By Carrie Schum

This blog was initially called “‘Everything Everywhere All at Once’ Is a Great Movie Title … but Not a Great Plan for a Campaign.”

That’s because 99.99% of the time, you don’t need to reach everyone to accomplish your goal, and when you don’t have infinite marketing dollars, it’s also impossible. 

But then another movie—yes, a very pink one—showed me a thing or two. The Barbie marketing campaign has actually gotten everyone, everywhere to see and talk about Barbie. From Xbox to Airbnb to the Barbie Burger at Burger King, the Barbie marketing campaign is ubiquitous. The ubiquity of the marketing is as much of the story as (if not more than) the movie itself (check out memes such as this one, which credits anything pink to an effort by the marketing team)

So, it got me thinking … What can the rest of us learn from Barbie? What I found was that under the lighthearted and fanciful exterior—and everything showing up everywhere—is a whole lot of smart strategic thinking and lessons that work for campaigns of any size. Consider these:

  1. A strong guiding principle unites a campaign. Great campaigns are more than just a lot of tactics. Campaigns are united by a shared idea that serves as the overall filter and touchstone to make sure that all the pieces work as a whole. According to Warner Brothers, their guiding principle was to “make Barbie part of the Zeitgeist.” In practice, this meant that rather than trying to push messages to people, Barbie-themed activations became part of other brands’ marketing and helped Barbie show up in all kinds of unexpected places, effectively “creating a brand world that pulls consumers in.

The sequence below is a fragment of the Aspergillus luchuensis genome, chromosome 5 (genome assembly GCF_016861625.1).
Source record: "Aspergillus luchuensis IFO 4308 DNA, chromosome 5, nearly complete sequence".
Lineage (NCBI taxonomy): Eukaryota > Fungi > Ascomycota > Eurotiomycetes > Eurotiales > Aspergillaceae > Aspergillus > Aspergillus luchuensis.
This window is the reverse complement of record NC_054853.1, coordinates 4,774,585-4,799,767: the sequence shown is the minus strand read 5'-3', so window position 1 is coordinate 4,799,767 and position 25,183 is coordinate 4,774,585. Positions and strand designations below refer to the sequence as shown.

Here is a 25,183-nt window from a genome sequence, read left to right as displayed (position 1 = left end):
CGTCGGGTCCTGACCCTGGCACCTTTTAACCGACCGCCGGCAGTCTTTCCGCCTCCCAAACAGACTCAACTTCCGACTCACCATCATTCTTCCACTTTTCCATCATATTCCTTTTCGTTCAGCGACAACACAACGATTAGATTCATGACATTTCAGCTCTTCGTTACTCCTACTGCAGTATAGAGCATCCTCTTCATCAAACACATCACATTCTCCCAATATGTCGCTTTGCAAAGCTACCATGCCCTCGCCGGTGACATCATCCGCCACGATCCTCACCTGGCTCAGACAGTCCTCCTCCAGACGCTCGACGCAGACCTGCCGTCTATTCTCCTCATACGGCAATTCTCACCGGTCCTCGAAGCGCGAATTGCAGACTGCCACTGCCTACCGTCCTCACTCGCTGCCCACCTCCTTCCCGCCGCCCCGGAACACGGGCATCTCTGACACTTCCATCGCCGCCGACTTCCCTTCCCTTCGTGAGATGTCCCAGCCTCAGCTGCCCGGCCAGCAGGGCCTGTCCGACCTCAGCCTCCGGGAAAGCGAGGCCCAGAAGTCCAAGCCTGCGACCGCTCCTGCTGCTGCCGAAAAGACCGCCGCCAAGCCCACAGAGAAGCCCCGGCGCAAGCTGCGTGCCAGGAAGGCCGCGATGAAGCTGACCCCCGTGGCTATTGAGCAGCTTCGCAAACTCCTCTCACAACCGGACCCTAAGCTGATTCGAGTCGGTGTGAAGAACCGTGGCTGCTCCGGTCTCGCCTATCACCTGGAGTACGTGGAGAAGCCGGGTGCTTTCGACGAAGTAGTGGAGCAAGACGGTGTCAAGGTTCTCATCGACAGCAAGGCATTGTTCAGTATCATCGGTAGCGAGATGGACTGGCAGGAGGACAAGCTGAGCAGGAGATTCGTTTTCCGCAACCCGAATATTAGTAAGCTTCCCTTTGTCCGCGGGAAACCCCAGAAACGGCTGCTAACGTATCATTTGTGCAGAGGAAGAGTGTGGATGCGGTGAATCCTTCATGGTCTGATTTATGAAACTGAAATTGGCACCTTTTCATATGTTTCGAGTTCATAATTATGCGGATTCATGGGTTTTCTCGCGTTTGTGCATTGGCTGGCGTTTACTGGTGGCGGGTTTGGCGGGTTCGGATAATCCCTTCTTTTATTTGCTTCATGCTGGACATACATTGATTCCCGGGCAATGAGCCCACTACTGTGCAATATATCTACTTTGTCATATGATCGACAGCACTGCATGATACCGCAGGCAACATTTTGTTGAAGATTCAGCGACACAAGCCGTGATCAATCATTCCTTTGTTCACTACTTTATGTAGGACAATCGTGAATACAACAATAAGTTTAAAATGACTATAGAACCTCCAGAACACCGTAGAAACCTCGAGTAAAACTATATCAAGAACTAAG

1. Well-defined brand assets are powerful tools. Yes, now everyone is grousing that they’re sick of pink, and there is, apparently, even a pink paint shortage—but Barbie’s iconic color is a simple, memorable, and clear way to show her presence. These kinds of shortcuts are what brain science calls lightening the cognitive load, and they improve retention and cognition (i.e., people remember you and know what you stand for). 

    Building and sticking with a set of core brand assets is something any campaign and any issue can and should do. Our work on EO= has branded employee ownership for small business owners in a way that hadn’t been done before, and it has driven hundreds to ask for a consultation on how to make it work for them. 
  1. Tone matters. Barbie has learned from past missteps (remember the “math class is tough” controversy?), and the marketing tone is fresh, self-aware, and lighthearted. From the pastel palette to ad copy such as “Barbie is everything. He’s just Ken” and “If you love Barbie, this movie is for you. If you hate Barbie, this movie is for you,” there is a clear and united tone—one that neatly diffuses a lot of the potential criticism of consumerism and overt brand positioning.
  1. Partnerships are campaign multipliers. The Barbie campaign has dozens and dozens of partners who are using their own platforms and audiences (and, not incidentally, their own marketing dollars) to amplify Barbie’s messages. But these are also carefully chosen to offer additional consumer reach, whether through paid and earned media, in-store presence, or product sales, so they then become additional walking billboards for Barbie. I was particularly amused by the Barbie and Ken compliments feature on Bumble and the pool floats that help your backyard look like Barbie’s dream house. Barbie’s partners share her exuberant take on consumerism rather than being tools for more serious social commentary—which could have been a choice, given some of the content in the film. Imagine how differently we might think about the marketing if the partners included Emily’s List or Planned Parenthood. 

So, what can you learn from Barbie? Here are four secrets to her marketing success:

A Clear Guiding Principle. What’s the guiding principle for your outreach campaigns? Can you articulate and share it with your team to guide your strategies and tactical choices?

Strong Visual Brand. Do you have well-defined brand assets, and are they helping you stand out? If not, what can you do to strengthen them?

Consistent Tone. Does your communication have a unified and consistent tone? Can people tell from the tone alone if something comes from you? If you see gaps, how can you focus and clarify your tone? 

Productive Partnerships. How are you using partnerships? Are they helping multiply your messages and reach? Are they helping you reach new “customers”? If not, how can you make them do more work for you?